Being March, it’s pretty much crochet all the way, in terms of blogging, but I do have a book left from 2009 to discuss. As the post title suggests, I dithered about putting it on the 2009 list at all, because it’s a play, that could be argued to have been performed (with an actor per part) rather than simply read. However, this is a Librivox recording, with the parts read, and I let in Pygmalion, which had the same issues, plus this was relevant to a 2010 book I’ve already discussed, so here it is:
The first thing to note is that I studied this play in my last two years of secondary school, so I know it reasonably well. Still, there are always new aspects to a classic (or indeed any good) work, and that was several years ago, so it was time to revisit this one.
The second is that this recording has some very good readers in it. (A few good enough that I’ve noted their names, and the fact that they’ve done a recording ups its likelihood of me choosing to listen to it, like Andy Minter, Kara Shallenberg and Karen Savage. Others were good too, but haven’t come up enough for me to have paid attention to who they are yet.)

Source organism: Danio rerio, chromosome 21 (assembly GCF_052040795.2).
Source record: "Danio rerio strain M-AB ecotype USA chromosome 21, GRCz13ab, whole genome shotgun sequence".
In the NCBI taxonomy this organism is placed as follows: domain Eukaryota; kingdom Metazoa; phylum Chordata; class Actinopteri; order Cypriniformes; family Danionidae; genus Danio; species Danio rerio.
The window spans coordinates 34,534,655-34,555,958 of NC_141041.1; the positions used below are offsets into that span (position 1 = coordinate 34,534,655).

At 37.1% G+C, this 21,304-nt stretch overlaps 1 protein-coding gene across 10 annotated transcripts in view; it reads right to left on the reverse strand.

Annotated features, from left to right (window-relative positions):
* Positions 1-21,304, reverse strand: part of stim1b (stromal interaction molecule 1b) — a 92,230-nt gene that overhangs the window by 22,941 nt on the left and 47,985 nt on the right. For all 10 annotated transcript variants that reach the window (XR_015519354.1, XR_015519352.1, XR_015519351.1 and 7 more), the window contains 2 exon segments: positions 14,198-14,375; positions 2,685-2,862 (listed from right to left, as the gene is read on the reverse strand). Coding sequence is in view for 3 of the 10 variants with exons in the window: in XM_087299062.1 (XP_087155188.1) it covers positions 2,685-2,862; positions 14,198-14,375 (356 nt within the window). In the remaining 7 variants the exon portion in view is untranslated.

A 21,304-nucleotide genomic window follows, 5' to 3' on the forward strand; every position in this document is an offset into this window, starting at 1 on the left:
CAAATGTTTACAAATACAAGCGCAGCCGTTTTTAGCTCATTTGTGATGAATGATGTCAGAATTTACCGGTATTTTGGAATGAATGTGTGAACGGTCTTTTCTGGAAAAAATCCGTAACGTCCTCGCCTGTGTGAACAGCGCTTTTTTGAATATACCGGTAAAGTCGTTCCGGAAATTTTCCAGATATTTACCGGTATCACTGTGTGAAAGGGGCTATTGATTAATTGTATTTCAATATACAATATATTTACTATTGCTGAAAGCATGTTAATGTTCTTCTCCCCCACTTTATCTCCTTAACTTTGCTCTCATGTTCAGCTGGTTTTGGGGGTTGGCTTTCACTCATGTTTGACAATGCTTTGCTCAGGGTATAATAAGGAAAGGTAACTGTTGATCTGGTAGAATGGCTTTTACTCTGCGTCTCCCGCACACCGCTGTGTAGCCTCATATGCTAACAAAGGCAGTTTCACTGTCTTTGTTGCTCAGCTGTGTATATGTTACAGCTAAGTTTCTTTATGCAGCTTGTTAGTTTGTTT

The editing together of the individually and separately read parts has been beautifully done, so that if you didn’t know that’s how LV play readings were done, you wouldn’t guess it from much of this. Very occasionally the tone of two speakers in a conversation doesn’t match, but this only really seemed to come up where very minor characters were involved. I can’t be sure, but at a guess, the major players conferred over what tone to take for their joint scenes.
So what did I gain from this version of the play? Well, an easy way to revisit it, for one. I generally dislike reading whole plays in print, as it rather belies the point, but at the same time I don’t get to the theatre all that often, nor do I have a television to see them there.
I’d never blame my very good English teacher, but I seem to have rather glossed over the play-within-the-play in the past, and not realised quite how pointed the references (nay, insults) were. I also realised that it’s not just the characters from The Merchant of Venice that I don’t really like (no, none of them), but these, either. Shakespearean characters can be ones I am interested in, and even occasionally care about for the course of the play, without my thinking much of their principles, or liking them much as people.
Anyway, definitely worth a listen!